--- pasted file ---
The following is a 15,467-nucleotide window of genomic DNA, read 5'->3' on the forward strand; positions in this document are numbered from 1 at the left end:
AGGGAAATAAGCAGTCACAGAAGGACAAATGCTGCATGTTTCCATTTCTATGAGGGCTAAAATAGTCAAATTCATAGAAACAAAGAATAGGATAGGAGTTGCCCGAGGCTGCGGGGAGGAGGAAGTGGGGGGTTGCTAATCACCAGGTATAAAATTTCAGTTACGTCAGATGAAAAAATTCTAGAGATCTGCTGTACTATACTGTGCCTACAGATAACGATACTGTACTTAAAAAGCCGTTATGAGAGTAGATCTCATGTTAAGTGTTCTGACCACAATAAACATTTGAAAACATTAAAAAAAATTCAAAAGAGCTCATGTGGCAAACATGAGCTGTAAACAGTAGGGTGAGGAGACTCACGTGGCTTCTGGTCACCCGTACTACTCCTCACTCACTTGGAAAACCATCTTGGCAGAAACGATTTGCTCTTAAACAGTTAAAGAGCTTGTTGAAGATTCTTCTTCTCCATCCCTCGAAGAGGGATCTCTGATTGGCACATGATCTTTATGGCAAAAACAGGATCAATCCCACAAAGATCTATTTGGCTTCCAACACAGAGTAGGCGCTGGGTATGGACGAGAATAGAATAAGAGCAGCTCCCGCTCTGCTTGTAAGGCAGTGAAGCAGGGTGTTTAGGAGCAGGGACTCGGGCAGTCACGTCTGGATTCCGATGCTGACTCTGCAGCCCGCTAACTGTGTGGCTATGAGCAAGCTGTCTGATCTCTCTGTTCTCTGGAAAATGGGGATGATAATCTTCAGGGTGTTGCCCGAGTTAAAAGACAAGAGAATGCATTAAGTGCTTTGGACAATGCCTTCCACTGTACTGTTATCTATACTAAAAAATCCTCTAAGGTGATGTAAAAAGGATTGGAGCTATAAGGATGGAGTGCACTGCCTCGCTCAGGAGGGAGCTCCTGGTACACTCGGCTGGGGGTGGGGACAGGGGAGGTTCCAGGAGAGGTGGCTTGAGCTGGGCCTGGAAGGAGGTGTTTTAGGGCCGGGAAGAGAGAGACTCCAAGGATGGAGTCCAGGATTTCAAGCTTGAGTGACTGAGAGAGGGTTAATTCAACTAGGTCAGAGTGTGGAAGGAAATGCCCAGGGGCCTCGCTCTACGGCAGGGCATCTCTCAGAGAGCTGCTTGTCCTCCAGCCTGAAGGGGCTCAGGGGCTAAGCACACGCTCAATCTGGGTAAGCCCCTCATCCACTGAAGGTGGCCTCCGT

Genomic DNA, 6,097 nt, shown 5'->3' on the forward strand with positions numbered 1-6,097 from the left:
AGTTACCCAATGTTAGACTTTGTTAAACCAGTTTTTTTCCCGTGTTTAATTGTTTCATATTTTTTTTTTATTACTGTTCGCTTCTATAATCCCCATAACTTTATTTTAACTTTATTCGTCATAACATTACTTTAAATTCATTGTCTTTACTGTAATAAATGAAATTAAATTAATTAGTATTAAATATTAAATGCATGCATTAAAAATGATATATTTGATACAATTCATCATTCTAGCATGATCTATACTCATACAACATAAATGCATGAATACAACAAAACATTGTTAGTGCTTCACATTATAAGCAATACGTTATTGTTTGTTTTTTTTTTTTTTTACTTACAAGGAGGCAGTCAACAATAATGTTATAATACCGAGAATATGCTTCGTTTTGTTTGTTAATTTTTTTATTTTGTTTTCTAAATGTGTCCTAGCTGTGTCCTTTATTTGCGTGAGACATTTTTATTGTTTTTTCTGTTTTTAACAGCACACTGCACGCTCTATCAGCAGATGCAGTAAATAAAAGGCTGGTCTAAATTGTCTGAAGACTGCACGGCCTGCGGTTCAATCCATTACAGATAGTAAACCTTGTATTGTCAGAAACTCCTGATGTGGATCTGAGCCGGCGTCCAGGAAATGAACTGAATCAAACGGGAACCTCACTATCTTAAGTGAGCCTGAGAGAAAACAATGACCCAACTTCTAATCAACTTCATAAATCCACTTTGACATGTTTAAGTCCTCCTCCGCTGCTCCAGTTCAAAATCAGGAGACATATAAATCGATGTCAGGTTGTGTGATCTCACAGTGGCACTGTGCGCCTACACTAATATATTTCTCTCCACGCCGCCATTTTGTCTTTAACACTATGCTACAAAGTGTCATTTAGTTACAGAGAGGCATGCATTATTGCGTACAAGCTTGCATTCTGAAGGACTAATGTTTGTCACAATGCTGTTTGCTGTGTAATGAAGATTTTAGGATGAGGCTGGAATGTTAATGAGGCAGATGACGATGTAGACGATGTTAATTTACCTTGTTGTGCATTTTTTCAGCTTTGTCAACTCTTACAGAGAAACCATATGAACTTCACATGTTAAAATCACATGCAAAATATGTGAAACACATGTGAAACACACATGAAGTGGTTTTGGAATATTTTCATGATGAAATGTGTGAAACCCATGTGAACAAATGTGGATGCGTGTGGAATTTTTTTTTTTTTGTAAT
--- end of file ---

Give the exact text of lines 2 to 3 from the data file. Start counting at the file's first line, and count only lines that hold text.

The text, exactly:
AGGGAAATAAGCAGTCACAGAAGGACAAATGCTGCATGTTTCCATTTCTATGAGGGCTAAAATAGTCAAATTCATAGAAACAAAGAATAGGATAGGAGTTGCCCGAGGCTGCGGGGAGGAGGAAGTGGGGGGTTGCTAATCACCAGGTATAAAATTTCAGTTACGTCAGATGAAAAAATTCTAGAGATCTGCTGTACTATACTGTGCCTACAGATAACGATACTGTACTTAAAAAGCCGTTATGAGAGTAGATCTCATGTTAAGTGTTCTGACCACAATAAACATTTGAAAACATTAAAAAAAATTCAAAAGAGCTCATGTGGCAAACATGAGCTGTAAACAGTAGGGTGAGGAGACTCACGTGGCTTCTGGTCACCCGTACTACTCCTCACTCACTTGGAAAACCATCTTGGCAGAAACGATTTGCTCTTAAACAGTTAAAGAGCTTGTTGAAGATTCTTCTTCTCCATCCCTCGAAGAGGGATCTCTGATTGGCACATGATCTTTATGGCAAAAACAGGATCAATCCCACAAAGATCTATTTGGCTTCCAACACAGAGTAGGCGCTGGGTATGGACGAGAATAGAATAAGAGCAGCTCCCGCTCTGCTTGTAAGGCAGTGAAGCAGGGTGTTTAGGAGCAGGGACTCGGGCAGTCACGTCTGGATTCCGATGCTGACTCTGCAGCCCGCTAACTGTGTGGCTATGAGCAAGCTGTCTGATCTCTCTGTTCTCTGGAAAATGGGGATGATAATCTTCAGGGTGTTGCCCGAGTTAAAAGACAAGAGAATGCATTAAGTGCTTTGGACAATGCCTTCCACTGTACTGTTATCTATACTAAAAAATCCTCTAAGGTGATGTAAAAAGGATTGGAGCTATAAGGATGGAGTGCACTGCCTCGCTCAGGAGGGAGCTCCTGGTACACTCGGCTGGGGGTGGGGACAGGGGAGGTTCCAGGAGAGGTGGCTTGAGCTGGGCCTGGAAGGAGGTGTTTTAGGGCCGGGAAGAGAGAGACTCCAAGGATGGAGTCCAGGATTTCAAGCTTGAGTGACTGAGAGAGGGTTAATTCAACTAGGTCAGAGTGTGGAAGGAAATGCCCAGGGGCCTCGCTCTACGGCAGGGCATCTCTCAGAGAGCTGCTTGTCCTCCAGCCTGAAGGGGCTCAGGGGCTAAGCACACGCTCAATCTGGGTAAGCCCCTCATCCACTGAAGGTGGCCTCCGT

Genomic DNA, 6,097 nt, shown 5'->3' on the forward strand with positions numbered 1-6,097 from the left: